Ultimately, the sale of these two auto divisions is but one of thousands of transactions that have served to transfer wealth from America to developing nations. This trend has been in place for well over a decade. In conclusion, Ford’s recent Jaguar-Land Rover “fire sale” represents just another signal to the end of America’s consumption orgy fueled by delusional gains and dependent on foreign credit.”
“First you should understand that brand recognition has multiple sources of potential revenue streams. The Jaguar brand name can be licensed out to sell retail goods and even be partnered with services. And of course, each brand can be licensed for distribution rights in specific geographic markets such as those in Europe and Asia. The same is true with Land Rover. Dealers pay a flat fee plus a percentage of revenues in exchange for the rights to sell and service these autos, similar to other franchising arrangements.
But if the autos aren’t selling there won’t be a demand for dealerships and revenues will fall. Next, consider how brands are built. It takes many years of customer satisfaction and hundreds of millions of dollars for R&D, marketing and promotional activities to build a reliable brand. So when looking at the revenue potential as well as the capital invested, these two brands have significant value."
"Now let’s look at other intellectual property such as design and technology patents and manufacturing and operational trade secrets. Without going into the details, I would roughly estimate this intellectual property to be worth $2 billion, at minimum.
But the ability to generate revenues from these assets on a short-term basis is limited. The real potential rests upon the ability to sale the vehicles. Thus, the synergy of these intellectual assets is what really matters. And that depends on how well management executes all of the operations to produce sales. In other words, sales ultimately determine the income potential and therefore the valuation.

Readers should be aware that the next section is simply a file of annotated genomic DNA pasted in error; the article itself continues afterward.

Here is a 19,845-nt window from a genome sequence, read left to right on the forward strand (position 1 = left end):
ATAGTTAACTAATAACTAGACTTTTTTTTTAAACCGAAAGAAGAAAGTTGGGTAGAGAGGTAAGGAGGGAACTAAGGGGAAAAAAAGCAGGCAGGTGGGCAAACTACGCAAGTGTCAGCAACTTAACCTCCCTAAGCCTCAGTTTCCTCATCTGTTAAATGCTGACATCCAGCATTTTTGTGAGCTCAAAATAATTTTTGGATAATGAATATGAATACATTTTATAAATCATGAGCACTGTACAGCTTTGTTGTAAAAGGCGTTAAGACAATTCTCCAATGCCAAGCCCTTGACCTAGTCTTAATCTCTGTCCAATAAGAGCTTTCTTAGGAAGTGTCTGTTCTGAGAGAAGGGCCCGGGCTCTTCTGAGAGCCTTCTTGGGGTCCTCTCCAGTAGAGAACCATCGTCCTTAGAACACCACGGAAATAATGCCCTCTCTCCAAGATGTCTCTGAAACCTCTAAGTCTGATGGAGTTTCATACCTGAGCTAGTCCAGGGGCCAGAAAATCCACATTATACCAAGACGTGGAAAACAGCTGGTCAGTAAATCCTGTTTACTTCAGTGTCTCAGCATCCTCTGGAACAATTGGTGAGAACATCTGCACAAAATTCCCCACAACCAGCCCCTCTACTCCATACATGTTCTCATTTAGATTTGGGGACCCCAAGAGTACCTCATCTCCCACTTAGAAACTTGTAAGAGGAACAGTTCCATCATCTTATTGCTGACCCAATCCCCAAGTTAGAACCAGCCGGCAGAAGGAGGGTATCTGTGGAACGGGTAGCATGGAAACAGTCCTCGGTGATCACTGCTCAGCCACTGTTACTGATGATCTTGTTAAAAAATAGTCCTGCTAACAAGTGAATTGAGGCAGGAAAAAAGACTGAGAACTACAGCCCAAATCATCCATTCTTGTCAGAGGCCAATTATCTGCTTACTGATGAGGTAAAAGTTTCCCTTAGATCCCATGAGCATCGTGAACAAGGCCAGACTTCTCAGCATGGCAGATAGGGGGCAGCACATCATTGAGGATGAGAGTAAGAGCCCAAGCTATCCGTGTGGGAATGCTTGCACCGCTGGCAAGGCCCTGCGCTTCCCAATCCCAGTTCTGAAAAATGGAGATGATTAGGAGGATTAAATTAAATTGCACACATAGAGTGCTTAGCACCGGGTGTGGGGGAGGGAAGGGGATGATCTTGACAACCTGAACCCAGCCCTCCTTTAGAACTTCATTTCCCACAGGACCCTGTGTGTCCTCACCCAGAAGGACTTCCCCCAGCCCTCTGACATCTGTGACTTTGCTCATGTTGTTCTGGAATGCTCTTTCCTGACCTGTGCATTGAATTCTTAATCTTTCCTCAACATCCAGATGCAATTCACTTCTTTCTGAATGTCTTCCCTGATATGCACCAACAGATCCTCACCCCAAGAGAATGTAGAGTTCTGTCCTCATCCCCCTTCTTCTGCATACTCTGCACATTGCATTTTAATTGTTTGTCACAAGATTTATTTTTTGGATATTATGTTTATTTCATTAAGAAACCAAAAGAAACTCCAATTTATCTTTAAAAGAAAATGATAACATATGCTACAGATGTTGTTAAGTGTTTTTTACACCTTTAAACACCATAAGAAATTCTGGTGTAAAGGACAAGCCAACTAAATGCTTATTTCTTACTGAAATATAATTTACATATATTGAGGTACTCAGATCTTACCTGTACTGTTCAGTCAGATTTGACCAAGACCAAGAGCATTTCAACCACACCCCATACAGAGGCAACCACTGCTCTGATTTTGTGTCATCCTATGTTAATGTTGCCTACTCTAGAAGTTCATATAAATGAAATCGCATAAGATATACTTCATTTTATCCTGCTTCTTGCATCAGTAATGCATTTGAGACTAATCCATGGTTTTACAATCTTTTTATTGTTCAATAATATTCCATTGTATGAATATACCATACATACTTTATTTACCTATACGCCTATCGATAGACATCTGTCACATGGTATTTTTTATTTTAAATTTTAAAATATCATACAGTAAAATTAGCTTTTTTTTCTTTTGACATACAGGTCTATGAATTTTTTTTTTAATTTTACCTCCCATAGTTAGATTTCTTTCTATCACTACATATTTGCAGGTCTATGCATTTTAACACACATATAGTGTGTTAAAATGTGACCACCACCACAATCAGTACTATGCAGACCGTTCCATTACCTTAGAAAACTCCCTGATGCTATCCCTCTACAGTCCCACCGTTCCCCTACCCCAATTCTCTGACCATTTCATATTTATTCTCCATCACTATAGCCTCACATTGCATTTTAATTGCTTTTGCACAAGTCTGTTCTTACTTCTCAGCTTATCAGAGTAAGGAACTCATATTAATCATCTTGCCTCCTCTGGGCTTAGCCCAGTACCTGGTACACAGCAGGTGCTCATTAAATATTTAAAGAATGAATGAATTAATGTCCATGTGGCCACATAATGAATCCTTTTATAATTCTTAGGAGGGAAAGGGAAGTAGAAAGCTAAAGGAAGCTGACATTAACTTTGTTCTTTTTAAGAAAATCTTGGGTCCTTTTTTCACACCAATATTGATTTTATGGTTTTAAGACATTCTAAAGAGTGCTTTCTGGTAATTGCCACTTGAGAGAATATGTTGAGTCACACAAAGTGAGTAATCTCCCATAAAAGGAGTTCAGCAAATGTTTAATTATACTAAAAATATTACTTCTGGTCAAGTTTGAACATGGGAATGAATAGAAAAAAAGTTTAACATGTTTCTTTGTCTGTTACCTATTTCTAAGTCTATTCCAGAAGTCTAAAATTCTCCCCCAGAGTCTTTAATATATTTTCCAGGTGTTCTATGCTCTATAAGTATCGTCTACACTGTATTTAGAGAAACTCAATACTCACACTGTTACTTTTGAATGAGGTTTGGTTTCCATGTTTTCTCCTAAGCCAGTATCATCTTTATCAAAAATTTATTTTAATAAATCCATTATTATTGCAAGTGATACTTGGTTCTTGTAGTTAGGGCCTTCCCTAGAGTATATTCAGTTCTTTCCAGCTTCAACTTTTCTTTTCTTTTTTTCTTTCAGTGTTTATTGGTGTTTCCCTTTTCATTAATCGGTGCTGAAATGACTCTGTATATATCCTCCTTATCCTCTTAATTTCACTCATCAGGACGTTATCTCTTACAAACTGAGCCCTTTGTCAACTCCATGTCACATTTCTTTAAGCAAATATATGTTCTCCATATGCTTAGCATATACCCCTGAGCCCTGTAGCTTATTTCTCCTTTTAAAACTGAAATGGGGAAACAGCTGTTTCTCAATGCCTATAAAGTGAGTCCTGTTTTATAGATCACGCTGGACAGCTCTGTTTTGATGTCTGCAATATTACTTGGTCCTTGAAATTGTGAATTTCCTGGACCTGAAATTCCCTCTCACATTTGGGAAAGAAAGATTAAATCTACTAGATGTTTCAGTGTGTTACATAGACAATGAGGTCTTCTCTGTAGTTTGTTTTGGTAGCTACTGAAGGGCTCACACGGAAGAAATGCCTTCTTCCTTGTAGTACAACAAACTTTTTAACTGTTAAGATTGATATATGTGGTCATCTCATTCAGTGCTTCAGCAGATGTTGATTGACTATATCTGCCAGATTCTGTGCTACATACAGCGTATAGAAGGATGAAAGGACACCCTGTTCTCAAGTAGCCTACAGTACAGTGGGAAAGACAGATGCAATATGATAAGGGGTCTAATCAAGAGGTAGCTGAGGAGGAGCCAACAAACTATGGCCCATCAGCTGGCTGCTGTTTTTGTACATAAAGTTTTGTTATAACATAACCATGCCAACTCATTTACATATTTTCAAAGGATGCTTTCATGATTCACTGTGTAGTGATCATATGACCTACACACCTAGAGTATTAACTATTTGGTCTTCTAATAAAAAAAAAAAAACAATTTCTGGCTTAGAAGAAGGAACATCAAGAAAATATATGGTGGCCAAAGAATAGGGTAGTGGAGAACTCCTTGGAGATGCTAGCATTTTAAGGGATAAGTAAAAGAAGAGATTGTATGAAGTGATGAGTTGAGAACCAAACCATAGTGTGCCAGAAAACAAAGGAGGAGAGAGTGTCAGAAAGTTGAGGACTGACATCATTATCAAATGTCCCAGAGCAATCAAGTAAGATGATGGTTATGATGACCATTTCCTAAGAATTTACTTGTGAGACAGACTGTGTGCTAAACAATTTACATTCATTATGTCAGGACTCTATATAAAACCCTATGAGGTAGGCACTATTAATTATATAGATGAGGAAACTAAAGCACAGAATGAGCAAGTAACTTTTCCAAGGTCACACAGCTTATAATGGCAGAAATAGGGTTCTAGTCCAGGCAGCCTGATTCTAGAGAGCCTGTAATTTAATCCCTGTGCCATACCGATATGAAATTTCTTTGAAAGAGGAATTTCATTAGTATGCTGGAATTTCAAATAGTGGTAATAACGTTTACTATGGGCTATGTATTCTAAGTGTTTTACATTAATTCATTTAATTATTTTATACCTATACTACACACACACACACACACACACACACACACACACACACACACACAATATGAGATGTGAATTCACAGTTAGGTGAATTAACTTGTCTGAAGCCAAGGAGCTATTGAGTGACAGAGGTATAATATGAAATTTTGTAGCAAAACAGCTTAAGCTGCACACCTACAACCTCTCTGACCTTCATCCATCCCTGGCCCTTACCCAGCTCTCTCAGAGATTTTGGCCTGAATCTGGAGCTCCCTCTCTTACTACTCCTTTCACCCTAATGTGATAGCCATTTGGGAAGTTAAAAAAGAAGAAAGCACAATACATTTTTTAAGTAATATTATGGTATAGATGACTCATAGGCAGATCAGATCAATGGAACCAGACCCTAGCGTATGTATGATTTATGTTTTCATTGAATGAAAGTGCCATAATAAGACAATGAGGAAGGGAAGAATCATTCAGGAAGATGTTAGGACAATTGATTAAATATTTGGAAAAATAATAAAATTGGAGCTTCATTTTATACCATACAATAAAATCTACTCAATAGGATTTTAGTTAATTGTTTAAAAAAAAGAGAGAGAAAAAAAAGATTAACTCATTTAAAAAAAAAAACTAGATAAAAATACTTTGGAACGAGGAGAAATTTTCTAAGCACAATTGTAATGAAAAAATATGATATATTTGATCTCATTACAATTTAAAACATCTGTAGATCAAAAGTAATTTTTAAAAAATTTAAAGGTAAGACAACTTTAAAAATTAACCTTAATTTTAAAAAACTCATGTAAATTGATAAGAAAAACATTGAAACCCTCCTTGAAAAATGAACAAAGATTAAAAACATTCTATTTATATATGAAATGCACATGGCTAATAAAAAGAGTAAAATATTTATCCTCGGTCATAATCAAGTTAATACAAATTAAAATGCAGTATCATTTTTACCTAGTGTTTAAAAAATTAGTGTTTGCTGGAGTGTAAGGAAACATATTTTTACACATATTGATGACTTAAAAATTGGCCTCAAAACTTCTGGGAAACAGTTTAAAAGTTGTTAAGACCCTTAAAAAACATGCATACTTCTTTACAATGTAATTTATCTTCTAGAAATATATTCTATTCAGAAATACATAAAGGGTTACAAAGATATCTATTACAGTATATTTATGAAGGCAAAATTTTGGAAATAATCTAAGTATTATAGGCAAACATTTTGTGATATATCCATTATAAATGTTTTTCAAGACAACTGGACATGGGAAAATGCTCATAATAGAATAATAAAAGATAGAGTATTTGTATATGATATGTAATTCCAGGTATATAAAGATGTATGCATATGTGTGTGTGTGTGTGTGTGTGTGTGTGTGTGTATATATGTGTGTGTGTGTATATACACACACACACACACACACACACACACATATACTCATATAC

However, the value of these assets may also be determined by considering the cost to develop similar assets (that is creating a strong luxury brand name, R&D manufacturing and design patents and manufacturing trade secrets) by starting with nothing or by leveraging current assets. Most likely, when Tata analyzed the deal, management calculated both the value of these assets, as well as the estimated costs to create similar assets.
Finally, while I have no numbers on the tangible assets such as facilities and equipment or how much if any debt or lease payments were attributable to these assets, I would say a reasonable estimate would place this figure around $700 million.
Combining the intangible and tangible assets and assuming reasonable execution, I would value the deal roughly at around $8 billion for synergy effects. Without reasonable execution, the deal would be worth about $4.7 billion (i.e. for the “bare bones” valuation of the intellectual property, equipment, plants and facilities).
Thus, either way, Ford handed Tata Motors a great deal. At the very worst of all scenarios, Tata paid $2.3 billion for facilities and equipment, access to (and ownership of) state-of-the-art automotive R&D, manufacturing and design secrets and other valuable know-how, which would otherwise take many years and billions of dollars to match."
"But the closing of this deal wasn’t valued based on what Tata stands to gain but rather how desperate Ford was for cash. Ford’s desperation, along with what appears to be a fairly uncompetitive bidding process enabled Tata to walk away with a sweet deal. In exchange, it bought Ford another year or two before having to take even more drastic measures.”